Here we are all discussing President Trump and his first 100 days. As if it matters, yet.

Politics combines two impossible dreams. Some people want to use government and politics to return to the golden age of the past; other people want to use government and politics to realize a fantastical dream of the future.

President Trump got elected at least in part by promising to recover for the white working class the good old days of good jobs at good wages in the good old manufacturing industry of the 1950s. He proposed to do this with good trade deals, building a wall, and repealing ObamaCare. Oh, and tax cuts.

President Obama got elected by promising a new golden age of Hope and Change. He implemented this by bailing out state and local governments, passing ObamaCare, regulating finance, putting the brake on fossil fuel energy development, and dividing the nation on race and gender.

In other words, U.S. politics is nothing more than baying at the moon while chanting spells and burning witches. But politics has never restored a golden age, and there is no chance that politics will get us to the next one.

Enough of tawdry political lies: let us instead try to imagine the future without incantations and burning heretics.

First, the future is closer than you think. The day when AI will take over the world and make all today’s jobs irrelevant is coming soon. A much smarter man than I told me that at lunch last week. On that day, it won’t just be the white working class dying of despair, but the haughty knowledge workers as well. So what will we do? Will we die of opioid overdoses? Will we descend into vice like rich kids in Victorian novels? Will we all become creative artists? Or will we, as Marx prophesied, “hunt in the morning, fish in the afternoon, rear cattle in the evening, criticize after dinner?”

Second, nobody knows nothing, and what they do know is wrong. It is obvious that the average liberal protester, veteran of the Women’s March, the March for Science, the Peoples’ March for Climate, knows nothing except to repeat the catch-phrases thought up by their cunning leaders and their bribed apologists in the media. The average worker thinks that good manufacturing jobs can be brought back. Climate scientists tell us that the Earth that is in an ordinary interglacial in the middle of an Ice Age is warming catastrophically. The average politician thinks that prosperity can be legislated with a government program. And race and gender hustlers want us to believe that nothing has changed since the Civil Rights Acts of the 1960s.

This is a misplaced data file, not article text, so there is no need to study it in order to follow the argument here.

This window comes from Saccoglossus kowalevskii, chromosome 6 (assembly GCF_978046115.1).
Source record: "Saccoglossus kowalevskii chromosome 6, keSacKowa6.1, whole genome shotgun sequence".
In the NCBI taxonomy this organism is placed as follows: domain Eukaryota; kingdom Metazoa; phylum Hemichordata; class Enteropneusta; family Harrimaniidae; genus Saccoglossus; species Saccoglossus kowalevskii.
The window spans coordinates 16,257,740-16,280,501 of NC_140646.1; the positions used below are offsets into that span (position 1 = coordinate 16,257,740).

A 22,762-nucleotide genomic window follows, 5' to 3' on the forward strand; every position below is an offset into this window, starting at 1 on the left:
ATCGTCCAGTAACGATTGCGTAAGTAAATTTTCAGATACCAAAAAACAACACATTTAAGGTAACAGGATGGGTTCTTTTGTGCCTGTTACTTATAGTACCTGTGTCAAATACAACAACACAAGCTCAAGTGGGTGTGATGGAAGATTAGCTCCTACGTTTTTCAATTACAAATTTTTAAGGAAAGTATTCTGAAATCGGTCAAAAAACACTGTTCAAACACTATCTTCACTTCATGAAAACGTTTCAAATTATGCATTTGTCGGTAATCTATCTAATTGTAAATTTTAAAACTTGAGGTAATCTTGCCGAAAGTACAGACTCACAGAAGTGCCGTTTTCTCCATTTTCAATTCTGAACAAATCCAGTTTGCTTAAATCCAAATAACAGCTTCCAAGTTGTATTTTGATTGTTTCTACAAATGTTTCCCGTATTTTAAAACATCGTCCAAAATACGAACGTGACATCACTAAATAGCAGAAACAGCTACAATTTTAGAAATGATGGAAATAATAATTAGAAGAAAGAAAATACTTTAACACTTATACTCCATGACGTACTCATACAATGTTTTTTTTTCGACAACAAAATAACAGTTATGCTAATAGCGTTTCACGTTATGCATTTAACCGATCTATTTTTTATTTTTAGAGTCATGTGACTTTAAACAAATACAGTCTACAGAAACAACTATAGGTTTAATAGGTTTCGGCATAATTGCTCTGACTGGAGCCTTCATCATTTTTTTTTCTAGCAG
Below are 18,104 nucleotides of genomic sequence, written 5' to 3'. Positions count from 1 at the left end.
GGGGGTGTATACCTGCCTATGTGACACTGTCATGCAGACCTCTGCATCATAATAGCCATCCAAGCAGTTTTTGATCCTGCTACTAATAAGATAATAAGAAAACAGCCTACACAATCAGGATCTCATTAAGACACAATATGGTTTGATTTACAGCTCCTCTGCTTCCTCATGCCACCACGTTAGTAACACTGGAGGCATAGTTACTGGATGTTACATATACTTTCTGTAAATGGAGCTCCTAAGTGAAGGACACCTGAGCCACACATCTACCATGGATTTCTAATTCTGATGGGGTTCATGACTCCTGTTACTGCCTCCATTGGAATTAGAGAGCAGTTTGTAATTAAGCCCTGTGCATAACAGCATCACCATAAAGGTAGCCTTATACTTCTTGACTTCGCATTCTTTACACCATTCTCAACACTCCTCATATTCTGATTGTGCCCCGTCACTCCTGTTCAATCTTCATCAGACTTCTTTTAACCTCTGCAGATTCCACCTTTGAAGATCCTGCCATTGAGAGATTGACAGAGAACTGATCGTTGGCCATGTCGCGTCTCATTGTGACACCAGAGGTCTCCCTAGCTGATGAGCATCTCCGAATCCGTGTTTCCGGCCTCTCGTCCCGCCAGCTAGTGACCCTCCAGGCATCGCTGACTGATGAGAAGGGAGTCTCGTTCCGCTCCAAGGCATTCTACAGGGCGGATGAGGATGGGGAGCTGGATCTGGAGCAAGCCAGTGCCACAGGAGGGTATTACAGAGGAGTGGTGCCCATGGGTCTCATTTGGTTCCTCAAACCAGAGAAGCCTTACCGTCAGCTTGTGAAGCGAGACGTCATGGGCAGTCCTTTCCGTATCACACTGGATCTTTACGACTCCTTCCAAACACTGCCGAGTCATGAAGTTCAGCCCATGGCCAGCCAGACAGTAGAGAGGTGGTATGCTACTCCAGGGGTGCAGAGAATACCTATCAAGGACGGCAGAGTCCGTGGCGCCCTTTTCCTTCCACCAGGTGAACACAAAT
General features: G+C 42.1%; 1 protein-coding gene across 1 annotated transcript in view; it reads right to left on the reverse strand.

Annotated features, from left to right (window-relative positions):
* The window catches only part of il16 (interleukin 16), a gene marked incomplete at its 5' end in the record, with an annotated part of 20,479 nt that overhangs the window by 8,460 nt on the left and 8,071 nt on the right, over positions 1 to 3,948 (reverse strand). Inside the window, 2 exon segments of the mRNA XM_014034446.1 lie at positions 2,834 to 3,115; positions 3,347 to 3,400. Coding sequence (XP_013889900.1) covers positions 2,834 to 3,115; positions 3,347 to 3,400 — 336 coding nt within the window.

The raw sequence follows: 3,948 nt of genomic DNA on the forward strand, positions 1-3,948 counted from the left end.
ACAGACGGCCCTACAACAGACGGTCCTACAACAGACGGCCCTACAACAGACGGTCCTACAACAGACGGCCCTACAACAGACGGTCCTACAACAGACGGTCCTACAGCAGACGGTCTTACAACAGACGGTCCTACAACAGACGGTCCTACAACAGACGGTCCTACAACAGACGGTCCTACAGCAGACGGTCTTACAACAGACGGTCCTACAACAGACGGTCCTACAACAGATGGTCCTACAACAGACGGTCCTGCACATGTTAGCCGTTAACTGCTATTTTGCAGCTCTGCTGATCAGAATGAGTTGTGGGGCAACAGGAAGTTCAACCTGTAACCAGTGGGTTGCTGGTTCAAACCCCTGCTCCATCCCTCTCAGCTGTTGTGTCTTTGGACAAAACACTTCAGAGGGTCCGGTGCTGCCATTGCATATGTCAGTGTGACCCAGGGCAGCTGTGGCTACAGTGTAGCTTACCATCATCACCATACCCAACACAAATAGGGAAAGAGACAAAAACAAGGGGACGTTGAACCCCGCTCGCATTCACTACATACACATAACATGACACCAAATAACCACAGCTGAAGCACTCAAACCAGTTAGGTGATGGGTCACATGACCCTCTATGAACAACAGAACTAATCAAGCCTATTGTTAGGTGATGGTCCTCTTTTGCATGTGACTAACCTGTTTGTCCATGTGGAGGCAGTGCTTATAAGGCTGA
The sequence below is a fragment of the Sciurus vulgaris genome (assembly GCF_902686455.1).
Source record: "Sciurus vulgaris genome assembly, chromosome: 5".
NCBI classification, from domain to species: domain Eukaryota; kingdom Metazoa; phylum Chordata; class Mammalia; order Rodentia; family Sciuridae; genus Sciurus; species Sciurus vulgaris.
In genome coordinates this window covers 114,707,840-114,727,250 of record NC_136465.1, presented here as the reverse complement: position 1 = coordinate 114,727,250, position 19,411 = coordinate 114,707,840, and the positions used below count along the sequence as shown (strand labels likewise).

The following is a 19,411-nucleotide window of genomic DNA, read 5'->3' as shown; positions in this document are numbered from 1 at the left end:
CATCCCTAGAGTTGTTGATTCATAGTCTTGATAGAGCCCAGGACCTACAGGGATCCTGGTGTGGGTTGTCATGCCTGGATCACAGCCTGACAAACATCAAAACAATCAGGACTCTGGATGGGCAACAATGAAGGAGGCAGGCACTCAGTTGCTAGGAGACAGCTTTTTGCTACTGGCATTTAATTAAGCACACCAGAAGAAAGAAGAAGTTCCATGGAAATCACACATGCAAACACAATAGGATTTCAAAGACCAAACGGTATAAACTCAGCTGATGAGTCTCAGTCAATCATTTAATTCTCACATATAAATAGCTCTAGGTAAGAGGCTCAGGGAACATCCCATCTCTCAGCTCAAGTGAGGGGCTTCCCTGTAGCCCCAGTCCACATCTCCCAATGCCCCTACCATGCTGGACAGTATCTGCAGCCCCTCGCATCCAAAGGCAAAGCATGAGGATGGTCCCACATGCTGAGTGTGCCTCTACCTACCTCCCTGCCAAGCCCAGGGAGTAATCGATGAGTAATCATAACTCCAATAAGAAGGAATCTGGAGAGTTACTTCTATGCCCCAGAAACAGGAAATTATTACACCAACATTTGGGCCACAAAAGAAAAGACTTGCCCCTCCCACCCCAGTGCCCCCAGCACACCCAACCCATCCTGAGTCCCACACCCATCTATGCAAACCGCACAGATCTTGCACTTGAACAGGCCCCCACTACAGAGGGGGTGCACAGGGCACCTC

Third, Force is not the Answer. It is comical that the very people marching and protesting and chanting “War is not the Answer” deeply believe that government force is the answer to every economic and social problem, from low wages to the underrepresentation of women and minorities in the Silicon Valley tech industry. Sen. Elizabeth Warren (D-MA) says that Americans are two-to-one in favor of raising the minimum wage, expanding Social Security, reducing the cost of college, increasing financial regulation, and making the rich pay their fair share of taxes. I’ll bet we are, as long as somebody else is forced to pay for it.

So here we are after 100 days of Trump, and we don’t yet know if President Trump is a genius or a buffoon; we don’t know if the Democrats are going down for the count or to a glorious victory in 2018.

I tell you what: if Trump is a buffoon, what does it say about a political elite that was roundly defeated by a buffoon? Today the wise heads are tut-tutting because Trump admits that the job of president is much harder than he thought. Isn’t that exactly what every start-up entrepreneur finds out?

We do know this. Whether the Trump presidency represents a move away from the hegemony of the liberal ruling class or just an interregnum in the ratcheting growth of big government, the end of Trump’s first 100 days is not even Winston Churchill’s “end of the beginning.”

Brexit in Britain, Trump in America, and Le Pen, win or lose, in France, are all signs that the great Western middle class of flyover country and la péripherique is waking up to the fact that they have been had.

Nobody knows where it will end, and nobody knows what President Trump is really going to do about it.

But I tell you this: at the end of the Trump presidency we will realize the political issues we are fighting over today have been made completely irrelevant by “events, dear boy.”

Christopher Chantrill @chrischantrill runs the go-to site on US government finances, usgovernmentspending.com. Also see his American Manifesto and get his Road to the Middle Class.